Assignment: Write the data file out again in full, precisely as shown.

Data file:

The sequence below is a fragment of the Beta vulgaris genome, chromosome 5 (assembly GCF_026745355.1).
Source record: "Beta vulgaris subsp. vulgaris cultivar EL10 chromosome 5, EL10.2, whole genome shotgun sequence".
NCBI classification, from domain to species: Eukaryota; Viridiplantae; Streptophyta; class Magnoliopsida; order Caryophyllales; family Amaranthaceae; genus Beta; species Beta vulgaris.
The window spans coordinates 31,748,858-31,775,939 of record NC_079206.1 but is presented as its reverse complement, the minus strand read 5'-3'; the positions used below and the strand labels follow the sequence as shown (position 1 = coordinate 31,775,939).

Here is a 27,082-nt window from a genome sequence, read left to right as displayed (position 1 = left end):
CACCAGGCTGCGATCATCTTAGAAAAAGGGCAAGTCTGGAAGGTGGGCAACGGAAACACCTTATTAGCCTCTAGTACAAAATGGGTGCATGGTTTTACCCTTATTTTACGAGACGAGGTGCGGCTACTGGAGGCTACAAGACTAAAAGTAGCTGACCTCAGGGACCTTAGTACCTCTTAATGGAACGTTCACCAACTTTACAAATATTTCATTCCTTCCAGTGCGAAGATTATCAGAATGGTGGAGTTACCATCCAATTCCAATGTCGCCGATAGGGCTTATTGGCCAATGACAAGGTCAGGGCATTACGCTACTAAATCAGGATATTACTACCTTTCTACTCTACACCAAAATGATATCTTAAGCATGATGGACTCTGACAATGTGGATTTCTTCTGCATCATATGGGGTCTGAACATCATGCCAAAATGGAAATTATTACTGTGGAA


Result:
The sequence below is a fragment of the Beta vulgaris genome, chromosome 5 (assembly GCF_026745355.1).
Source record: "Beta vulgaris subsp. vulgaris cultivar EL10 chromosome 5, EL10.2, whole genome shotgun sequence".
NCBI classification, from domain to species: Eukaryota; Viridiplantae; Streptophyta; class Magnoliopsida; order Caryophyllales; family Amaranthaceae; genus Beta; species Beta vulgaris.
The window spans coordinates 31,748,858-31,775,939 of record NC_079206.1 but is presented as its reverse complement, the minus strand read 5'-3'; the positions used below and the strand labels follow the sequence as shown (position 1 = coordinate 31,775,939).

Here is a 27,082-nt window from a genome sequence, read left to right as displayed (position 1 = left end):
CACCAGGCTGCGATCATCTTAGAAAAAGGGCAAGTCTGGAAGGTGGGCAACGGAAACACCTTATTAGCCTCTAGTACAAAATGGGTGCATGGTTTTACCCTTATTTTACGAGACGAGGTGCGGCTACTGGAGGCTACAAGACTAAAAGTAGCTGACCTCAGGGACCTTAGTACCTCTTAATGGAACGTTCACCAACTTTACAAATATTTCATTCCTTCCAGTGCGAAGATTATCAGAATGGTGGAGTTACCATCCAATTCCAATGTCGCCGATAGGGCTTATTGGCCAATGACAAGGTCAGGGCATTACGCTACTAAATCAGGATATTACTACCTTTCTACTCTACACCAAAATGATATCTTAAGCATGATGGACTCTGACAATGTGGATTTCTTCTGCATCATATGGGGTCTGAACATCATGCCAAAATGGAAATTATTACTGTGGAA